Media Contacts Cheryl Dybas, NSF, (703) 292-7734, cdybas@nsf.gov
Julie Cohen, UCSB, (805) 893-7220, julie.cohen@ucsb.edu

Related WebsitesNSF News: Study Identifies Source of Oil Sheens Near Deepwater Horizon Site: http://www.nsf.gov/news/news_summ.jsp?cntn_id=128494
NSF News: Gulf Oil Spill: NSF Awards Rapid Response Grant to Study Microbes' Natural Degradation of Oil: http://www.nsf.gov/news/news_summ.jsp?cntn_id=116993
NSF News: Gulf of Mexico Topography Played Key Role in Bacterial Consumption of Deepwater Horizon Spill: http://www.nsf.gov/news/news_summ.jsp?cntn_id=122736
NSF News: Chemical Make-up of Gulf of Mexico Plume Determined: http://www.nsf.gov/news/news_summ.jsp?cntn_id=120962
NSF News: Research Mission Studies Oil Spill Using Autonomous Underwater Vehicle and Mass Spectrometry: http://www.nsf.gov/news/news_summ.jsp?cntn_id=117200
NSF Grant: Collaborative Research: Oxygenation of Hydrocarbons in the Ocean: http://www.nsf.gov/awardsearch/showAward?AWD_ID=1333162&HistoricalAwards=false

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Map of the Northern Gulf of Mexico, with sampling sites in the study
Map of the Northern Gulf of Mexico with sampling sites in the study. Hotter colors equal more oil.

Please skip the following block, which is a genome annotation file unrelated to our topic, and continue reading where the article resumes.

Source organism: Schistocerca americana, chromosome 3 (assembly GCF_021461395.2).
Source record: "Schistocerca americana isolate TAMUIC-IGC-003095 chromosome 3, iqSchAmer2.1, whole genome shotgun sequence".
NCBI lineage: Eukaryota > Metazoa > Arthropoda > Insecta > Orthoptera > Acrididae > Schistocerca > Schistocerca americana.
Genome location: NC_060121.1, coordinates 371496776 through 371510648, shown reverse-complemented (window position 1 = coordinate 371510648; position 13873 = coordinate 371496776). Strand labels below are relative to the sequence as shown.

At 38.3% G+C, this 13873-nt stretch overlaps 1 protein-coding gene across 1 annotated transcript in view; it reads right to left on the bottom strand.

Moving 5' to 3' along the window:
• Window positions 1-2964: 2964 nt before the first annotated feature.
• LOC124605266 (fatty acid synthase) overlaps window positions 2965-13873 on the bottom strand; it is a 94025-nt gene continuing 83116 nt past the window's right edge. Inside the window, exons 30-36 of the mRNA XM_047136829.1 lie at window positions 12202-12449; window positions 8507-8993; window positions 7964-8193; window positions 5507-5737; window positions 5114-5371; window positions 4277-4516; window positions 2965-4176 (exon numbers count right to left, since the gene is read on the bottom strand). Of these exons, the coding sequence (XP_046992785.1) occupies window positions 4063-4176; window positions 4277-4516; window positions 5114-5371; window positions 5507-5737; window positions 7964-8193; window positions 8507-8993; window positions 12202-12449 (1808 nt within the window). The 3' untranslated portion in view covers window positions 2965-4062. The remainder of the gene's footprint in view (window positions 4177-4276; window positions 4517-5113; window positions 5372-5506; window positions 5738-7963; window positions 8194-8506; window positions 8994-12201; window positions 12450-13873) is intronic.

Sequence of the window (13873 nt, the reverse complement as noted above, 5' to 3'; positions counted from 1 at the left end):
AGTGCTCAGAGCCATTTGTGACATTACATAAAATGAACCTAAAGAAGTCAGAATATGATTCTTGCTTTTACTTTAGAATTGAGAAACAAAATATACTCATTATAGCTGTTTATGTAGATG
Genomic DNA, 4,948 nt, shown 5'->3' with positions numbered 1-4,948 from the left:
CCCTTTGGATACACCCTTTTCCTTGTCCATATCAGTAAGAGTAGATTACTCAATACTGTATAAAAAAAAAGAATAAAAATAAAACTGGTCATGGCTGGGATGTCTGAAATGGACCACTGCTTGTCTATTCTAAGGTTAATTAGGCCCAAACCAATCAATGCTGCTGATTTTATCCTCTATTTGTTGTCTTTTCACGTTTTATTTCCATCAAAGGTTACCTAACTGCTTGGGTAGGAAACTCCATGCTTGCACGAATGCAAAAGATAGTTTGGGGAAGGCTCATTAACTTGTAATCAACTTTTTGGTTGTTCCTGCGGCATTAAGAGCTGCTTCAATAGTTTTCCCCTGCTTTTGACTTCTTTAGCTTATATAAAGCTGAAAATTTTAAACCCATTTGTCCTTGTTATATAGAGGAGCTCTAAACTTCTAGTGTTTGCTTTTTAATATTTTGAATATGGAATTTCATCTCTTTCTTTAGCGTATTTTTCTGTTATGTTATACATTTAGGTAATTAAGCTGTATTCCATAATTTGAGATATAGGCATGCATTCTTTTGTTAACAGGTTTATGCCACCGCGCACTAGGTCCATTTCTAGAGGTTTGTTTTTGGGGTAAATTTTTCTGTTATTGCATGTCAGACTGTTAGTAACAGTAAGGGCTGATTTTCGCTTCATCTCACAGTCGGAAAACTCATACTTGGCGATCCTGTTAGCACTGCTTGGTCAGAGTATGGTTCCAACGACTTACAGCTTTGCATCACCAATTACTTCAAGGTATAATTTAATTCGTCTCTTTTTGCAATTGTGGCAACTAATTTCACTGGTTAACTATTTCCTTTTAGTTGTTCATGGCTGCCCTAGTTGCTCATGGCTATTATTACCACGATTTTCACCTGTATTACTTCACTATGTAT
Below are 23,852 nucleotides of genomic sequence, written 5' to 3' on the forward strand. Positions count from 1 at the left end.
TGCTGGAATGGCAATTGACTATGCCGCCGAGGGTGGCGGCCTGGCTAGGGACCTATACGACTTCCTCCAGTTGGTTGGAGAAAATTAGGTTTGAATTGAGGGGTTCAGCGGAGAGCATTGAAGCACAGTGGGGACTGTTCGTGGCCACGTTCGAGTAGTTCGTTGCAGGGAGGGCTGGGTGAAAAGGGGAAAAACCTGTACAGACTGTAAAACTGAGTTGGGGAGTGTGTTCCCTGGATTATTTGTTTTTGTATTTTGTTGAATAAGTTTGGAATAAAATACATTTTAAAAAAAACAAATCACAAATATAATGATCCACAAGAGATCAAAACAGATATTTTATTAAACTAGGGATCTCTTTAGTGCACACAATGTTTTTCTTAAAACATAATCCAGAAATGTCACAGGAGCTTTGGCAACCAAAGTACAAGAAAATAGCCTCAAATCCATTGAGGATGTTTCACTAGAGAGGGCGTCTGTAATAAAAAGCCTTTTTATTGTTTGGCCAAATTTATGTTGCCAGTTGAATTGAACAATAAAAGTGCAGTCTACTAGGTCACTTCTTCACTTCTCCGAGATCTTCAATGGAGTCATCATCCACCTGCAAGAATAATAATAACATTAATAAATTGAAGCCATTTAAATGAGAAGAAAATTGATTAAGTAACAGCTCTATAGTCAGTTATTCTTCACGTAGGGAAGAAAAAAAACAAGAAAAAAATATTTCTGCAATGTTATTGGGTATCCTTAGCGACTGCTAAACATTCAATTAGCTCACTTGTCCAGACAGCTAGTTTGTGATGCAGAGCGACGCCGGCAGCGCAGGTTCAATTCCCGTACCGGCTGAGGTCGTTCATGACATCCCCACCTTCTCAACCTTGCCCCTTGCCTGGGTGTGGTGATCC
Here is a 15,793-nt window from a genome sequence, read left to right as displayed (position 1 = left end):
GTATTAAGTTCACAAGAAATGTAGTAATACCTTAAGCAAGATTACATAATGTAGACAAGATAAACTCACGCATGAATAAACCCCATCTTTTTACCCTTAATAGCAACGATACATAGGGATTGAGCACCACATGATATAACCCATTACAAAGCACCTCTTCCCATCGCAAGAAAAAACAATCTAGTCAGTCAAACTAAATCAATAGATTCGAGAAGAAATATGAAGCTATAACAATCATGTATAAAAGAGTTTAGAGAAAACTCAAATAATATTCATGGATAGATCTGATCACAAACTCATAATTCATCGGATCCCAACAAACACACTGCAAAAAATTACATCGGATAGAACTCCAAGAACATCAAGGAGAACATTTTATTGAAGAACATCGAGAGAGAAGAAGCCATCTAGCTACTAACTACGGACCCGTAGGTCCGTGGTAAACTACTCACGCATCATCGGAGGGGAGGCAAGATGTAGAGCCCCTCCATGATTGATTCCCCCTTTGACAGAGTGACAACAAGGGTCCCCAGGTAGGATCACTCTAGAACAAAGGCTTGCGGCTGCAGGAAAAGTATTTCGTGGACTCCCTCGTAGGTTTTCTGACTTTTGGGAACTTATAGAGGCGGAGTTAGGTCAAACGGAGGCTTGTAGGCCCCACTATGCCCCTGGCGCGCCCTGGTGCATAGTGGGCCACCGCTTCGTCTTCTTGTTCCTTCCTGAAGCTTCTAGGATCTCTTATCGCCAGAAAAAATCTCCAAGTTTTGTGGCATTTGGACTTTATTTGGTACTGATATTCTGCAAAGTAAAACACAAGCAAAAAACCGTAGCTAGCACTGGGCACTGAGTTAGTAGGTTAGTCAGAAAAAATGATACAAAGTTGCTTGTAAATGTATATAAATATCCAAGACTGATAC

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photo of oil on water from the Deepwater Horizon oil spill
The Deepwater Horizon oil is likely at the bottom of the Gulf of Mexico.
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image of sea floor bathymetry of the study area of the Deepwater Horizon spill
Hydrocarbons from the Deepwater Horizon spill overlaid on sea floor bathymetry of the study area.
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Boats on water with oil on the ground in the Gulf of Mexico
Two million barrels of oil are submerged on the sea-floor of the Gulf.
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Dark clouds of smoke emerge as a controlled burn of spilled oil takes place on the ocean surface.
Dark clouds of smoke emerge as a controlled burn of spilled oil takes place on the surface.
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Guillermo Gonzalo Sánchez Achutegui